The worldwide epidemics of obesity and diabetes that have emerged in the 21st century are creating a major public heath problem, having struck developed countries as well as those still developing. With our present clinical tools, abilities, and understanding, we may not be prepared to respond adequately to the demands or be able to engage in effective prevention strategies. The underlying pathophysiological reasons for the increases in both obesity and diabetes may be closely related through abnormality in endothelial cells. Diverse expertise from within and outside the public health arena will be needed to explore the health implications from an "endothelium" perspective and identify those at risk for the development of chronic disease. Identification of new biological markers and better measures of current biological marker will both be critical in understanding and addressing the ongoing epidemic of chronic diseases.
[Show abstract][Hide abstract] ABSTRACT: The gap in the translation of scientific advances from the laboratory to clinical practice is wide and remains an important challenge (Contopoulos-Ioannidis et al., 2003 and Crowley, 2003), as noted by former National Heart, Lung, and Blood Institute Director Claude Lenfant during the 113th Shattuck Lecture (Lenfant, 2003). An even greater challenge is the translation of these advances into public health practice for health promotion and the prevention of diseases and their risk factors. The 8th International Conference on the Vascular Endothelium brought together clinicians, basic scientists, and for the first time in this series of conferences, public health officials to begin to address these challenges. This multidisciplinary group discussed recent advances in endothelial cell biology, then generated ideas on how best to apply these advances to public health practice, with special emphasis on health promotion and chronic disease prevention.
Discussions at the conference form the basis for this supplement. Part I of this editorial reviews the advances in endothelial cell biology presented at the conference (Catravas, in press), and part II explores the scientific basis for health promotion and chronic disease prevention, as well as the relationships between normal endothelial cell biology and core public health interventions to prevent chronic diseases (Mensah, 2007-this issue). A series of six summary statements for advancing the translation of the science into public health practice follows, with focuses on prevention, different chronic diseases, and research directions for the future (Engelgau et al., 2007-this issue, Hooper et al., 2007-this issue-a, Hooper et al., 2007-this issue-b, Mensah et al., 2007-this issue-a, Mensah et al., 2007-this issue-b and Reed et al., 2007-this issue). Strategies and approaches within these summary statements reflect the views of the authors and the conference participants and should not be construed as representing an official position of their affiliated institutions or agencies.
Participants at the 8th International Conference on the Vascular Endothelium acknowledged that translating scientific advances into clinical and public health practice, while a priority, is much easier said than done. Yet increased collaborations between vascular biology centers and the public health community must be encouraged and nurtured as a first step toward this ideal. Although these collaborations began at the conference, our challenge now is to keep the enthusiasm and commitments alive to eliminate translational gaps and to reap maximal returns on investments made in basic biomedical research on the vascular endothelium.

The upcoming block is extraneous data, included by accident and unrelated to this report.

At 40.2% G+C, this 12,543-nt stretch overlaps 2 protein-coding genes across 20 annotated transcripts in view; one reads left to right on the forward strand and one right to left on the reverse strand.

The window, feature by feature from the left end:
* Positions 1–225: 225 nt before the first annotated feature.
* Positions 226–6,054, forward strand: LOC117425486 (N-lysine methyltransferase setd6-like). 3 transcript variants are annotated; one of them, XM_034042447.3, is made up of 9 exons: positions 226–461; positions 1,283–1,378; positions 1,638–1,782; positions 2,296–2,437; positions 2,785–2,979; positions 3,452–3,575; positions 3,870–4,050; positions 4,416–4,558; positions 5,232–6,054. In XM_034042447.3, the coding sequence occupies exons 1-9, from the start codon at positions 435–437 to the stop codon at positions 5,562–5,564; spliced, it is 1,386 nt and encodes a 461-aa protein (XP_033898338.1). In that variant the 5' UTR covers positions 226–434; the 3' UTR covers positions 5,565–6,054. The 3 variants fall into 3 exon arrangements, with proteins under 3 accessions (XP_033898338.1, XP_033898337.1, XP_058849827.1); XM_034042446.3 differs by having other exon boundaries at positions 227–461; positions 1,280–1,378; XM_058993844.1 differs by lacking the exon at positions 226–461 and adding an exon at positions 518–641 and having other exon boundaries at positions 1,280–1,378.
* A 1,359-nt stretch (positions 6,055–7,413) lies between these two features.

[Show abstract][Hide abstract] ABSTRACT: Although the Diabetes Prevention Program (DPP) developed a lifestyle weight loss intervention that has been demonstrated to prevent type 2 diabetes in high-risk individuals, it has yet to be widely adopted at the community level. The Healthy Living Partnership to Prevent Diabetes study (HELP PD) was designed to translate the DPP approach for use in community settings as a cost-effective intervention led by Community Health Workers (CHW's) and administered through a Diabetes Care Center (DCC). Approximately 300 overweight and obese (BMI 25-40 kg/m(2)) individuals with prediabetes (fasting blood glucose 95-124 mg/dl) were randomly assigned to either a lifestyle weight loss intervention (LW) or an enhanced usual care comparison condition (UC). The goal of LW is >or=7% weight loss achieved through increases in physical activity (180 min/wk) and decreases in caloric intake (approximately 1500 kcal/day). The intervention consists of CHW-led group-mediated cognitive behavioral meetings that occur weekly for 6 months and monthly thereafter for 18 months. UC consists of 2 individual meetings with a registered dietitian and a monthly newsletter. The primary outcome is change in fasting blood glucose. Secondary outcomes include cardiovascular risk factors, health-related quality of life, and social cognitive variables. Outcomes are masked and are collected every 6 months. The cost-effectiveness of the program will also be assessed. A community-based program that is administered through local DCC's and that harnesses the experience of community members (CHW's) may be a promising strategy for the widespread dissemination of interventions effective at preventing type 2 diabetes in high risk individuals.
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